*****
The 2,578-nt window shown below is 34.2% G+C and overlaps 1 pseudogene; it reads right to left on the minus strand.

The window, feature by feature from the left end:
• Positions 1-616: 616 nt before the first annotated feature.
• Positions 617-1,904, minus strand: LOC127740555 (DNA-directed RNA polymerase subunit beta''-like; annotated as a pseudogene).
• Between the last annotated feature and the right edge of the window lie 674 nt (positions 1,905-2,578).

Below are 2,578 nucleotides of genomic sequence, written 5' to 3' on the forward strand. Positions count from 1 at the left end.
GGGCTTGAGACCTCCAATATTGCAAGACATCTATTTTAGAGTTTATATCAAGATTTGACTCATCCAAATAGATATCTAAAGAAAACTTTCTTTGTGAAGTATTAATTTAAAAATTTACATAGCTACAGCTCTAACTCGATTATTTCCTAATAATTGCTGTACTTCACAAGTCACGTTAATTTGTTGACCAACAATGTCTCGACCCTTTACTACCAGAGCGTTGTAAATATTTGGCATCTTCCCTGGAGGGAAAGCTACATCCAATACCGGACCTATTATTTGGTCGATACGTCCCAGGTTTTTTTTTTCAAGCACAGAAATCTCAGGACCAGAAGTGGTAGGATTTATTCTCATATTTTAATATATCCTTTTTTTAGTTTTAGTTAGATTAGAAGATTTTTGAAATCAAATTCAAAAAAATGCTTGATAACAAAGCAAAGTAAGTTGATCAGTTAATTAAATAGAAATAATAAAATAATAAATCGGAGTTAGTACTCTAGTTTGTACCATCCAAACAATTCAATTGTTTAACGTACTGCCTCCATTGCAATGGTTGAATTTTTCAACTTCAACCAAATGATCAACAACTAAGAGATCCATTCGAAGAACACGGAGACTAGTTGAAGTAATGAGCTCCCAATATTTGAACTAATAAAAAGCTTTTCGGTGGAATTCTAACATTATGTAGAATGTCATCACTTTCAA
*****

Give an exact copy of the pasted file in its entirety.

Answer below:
The 2,578-nt window shown below is 34.2% G+C and overlaps 1 pseudogene; it reads right to left on the minus strand.

The window, feature by feature from the left end:
• Positions 1-616: 616 nt before the first annotated feature.
• Positions 617-1,904, minus strand: LOC127740555 (DNA-directed RNA polymerase subunit beta''-like; annotated as a pseudogene).
• Between the last annotated feature and the right edge of the window lie 674 nt (positions 1,905-2,578).

Below are 2,578 nucleotides of genomic sequence, written 5' to 3' on the forward strand. Positions count from 1 at the left end.
GGGCTTGAGACCTCCAATATTGCAAGACATCTATTTTAGAGTTTATATCAAGATTTGACTCATCCAAATAGATATCTAAAGAAAACTTTCTTTGTGAAGTATTAATTTAAAAATTTACATAGCTACAGCTCTAACTCGATTATTTCCTAATAATTGCTGTACTTCACAAGTCACGTTAATTTGTTGACCAACAATGTCTCGACCCTTTACTACCAGAGCGTTGTAAATATTTGGCATCTTCCCTGGAGGGAAAGCTACATCCAATACCGGACCTATTATTTGGTCGATACGTCCCAGGTTTTTTTTTTCAAGCACAGAAATCTCAGGACCAGAAGTGGTAGGATTTATTCTCATATTTTAATATATCCTTTTTTTAGTTTTAGTTAGATTAGAAGATTTTTGAAATCAAATTCAAAAAAATGCTTGATAACAAAGCAAAGTAAGTTGATCAGTTAATTAAATAGAAATAATAAAATAATAAATCGGAGTTAGTACTCTAGTTTGTACCATCCAAACAATTCAATTGTTTAACGTACTGCCTCCATTGCAATGGTTGAATTTTTCAACTTCAACCAAATGATCAACAACTAAGAGATCCATTCGAAGAACACGGAGACTAGTTGAAGTAATGAGCTCCCAATATTTGAACTAATAAAAAGCTTTTCGGTGGAATTCTAACATTATGTAGAATGTCATCACTTTCAA